• Creation of video lessons to "flip" social studies classroom
  • Cross curricular unit creation that could be implemented school wide
  • Creation of sharing system for music teachers and students using Smart Music/Finale and Google Docs to create and share practice pieces for students
  • Creation of a blog for College Composition class
  • Collaborative work to create student feedback system
  • Work with MagCloud as possible portfolio creation for art students - also beginning of collaborative project between journalism and graphic design to create online magazine.
  • Implementation plan for ChooseMyPlate.org for diet/exercise tracking for health students
  • Special Education teachers working with Language Arts teachers to rethink how we do writing goals for IEP students.
  • and more and more!
This list is only for the high school. The middle school had just as many amazing products delivered at the end of their Fed Ex time. When we set out to try our Fed Ex Day, our goal was to be able to do it for 1/2 day, twice a year. With the success and productivity we have seen, we are rethinking that strategy. Is Fed Ex Day the dawn of a new era of self-directed, personalized, collaborative professional development in Okoboji? Throughout our Fed Ex day our teachers have shown that when we give them the most valuable resources possible; time and access to each other, they can do amazing things. If what we saw on Friday is indicative of what it could become, we may be on the verge of a very powerful new way of making good teachers even better!


Monday, August 15, 2011

Its That Time of Year!

Hello All,
Yes indeed, it is that time of year. Before you know it the halls of OHS will once again buzz with the energy of teaching and learning. Please take a moment to view this video that discusses some important events coming up in the next two weeks.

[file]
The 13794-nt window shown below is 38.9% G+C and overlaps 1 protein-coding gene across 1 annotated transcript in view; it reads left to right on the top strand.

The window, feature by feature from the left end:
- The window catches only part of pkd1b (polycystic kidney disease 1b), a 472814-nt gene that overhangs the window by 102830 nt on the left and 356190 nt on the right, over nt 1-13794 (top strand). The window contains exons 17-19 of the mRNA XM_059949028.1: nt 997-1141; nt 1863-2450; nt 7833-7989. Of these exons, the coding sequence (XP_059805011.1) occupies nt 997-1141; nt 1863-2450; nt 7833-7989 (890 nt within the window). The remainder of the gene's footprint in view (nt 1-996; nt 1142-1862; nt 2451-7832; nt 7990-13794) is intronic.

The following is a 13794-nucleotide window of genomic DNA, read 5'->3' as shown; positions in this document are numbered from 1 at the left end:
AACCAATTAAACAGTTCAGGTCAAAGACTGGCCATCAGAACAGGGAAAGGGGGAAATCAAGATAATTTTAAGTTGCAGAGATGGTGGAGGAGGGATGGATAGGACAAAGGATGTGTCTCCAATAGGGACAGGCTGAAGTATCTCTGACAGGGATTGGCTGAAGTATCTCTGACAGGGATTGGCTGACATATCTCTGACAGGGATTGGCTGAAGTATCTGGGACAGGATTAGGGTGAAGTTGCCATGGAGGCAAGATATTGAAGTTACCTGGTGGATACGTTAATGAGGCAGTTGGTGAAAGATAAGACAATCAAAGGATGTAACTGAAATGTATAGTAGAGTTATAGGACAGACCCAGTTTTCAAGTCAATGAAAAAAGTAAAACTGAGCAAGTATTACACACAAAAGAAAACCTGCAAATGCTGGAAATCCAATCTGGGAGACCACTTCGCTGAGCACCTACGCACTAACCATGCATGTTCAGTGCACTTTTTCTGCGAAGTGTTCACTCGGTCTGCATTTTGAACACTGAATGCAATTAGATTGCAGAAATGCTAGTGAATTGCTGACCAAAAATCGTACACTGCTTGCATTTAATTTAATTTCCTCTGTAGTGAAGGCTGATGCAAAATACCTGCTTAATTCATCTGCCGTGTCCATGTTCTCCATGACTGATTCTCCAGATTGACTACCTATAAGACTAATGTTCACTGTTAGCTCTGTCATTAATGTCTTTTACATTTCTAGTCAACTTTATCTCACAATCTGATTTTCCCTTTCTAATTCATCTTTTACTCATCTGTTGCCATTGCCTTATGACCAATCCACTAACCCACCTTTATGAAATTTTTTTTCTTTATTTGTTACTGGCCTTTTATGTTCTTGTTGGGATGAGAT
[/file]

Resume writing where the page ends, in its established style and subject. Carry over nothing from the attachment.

Tuesday, March 15, 2011

This is Our Time...

It has been a great year at OHS. I love the opportunity to work with some of the absolute best teachers, support staff, and students in the world. That being said, everything can't be perfect. We have had our share of struggles this year. Many of those have come on the athletic field.

It is no secret that our numbers have been down. The decrease in participation in interscholastic sports is a trend that has not just affected our school. Across our conference and even throughout the state, participation numbers have been stagnant or shrinking in a number of sports. We have played with dignity, determination, and honor in all of our endeavors. Unfortunately that effort has not turned into a significant number of victories. As great as our school is, and as proud as we are of it, it is tough absorbing losses. We want to achieve excellence in all areas and, even though we know that goal is lofty, it is still hard to swallow when we go through tough seasons with fewer wins than we would like. I applaud our kids and coaches for keeping their heads up and forging on through the tough times.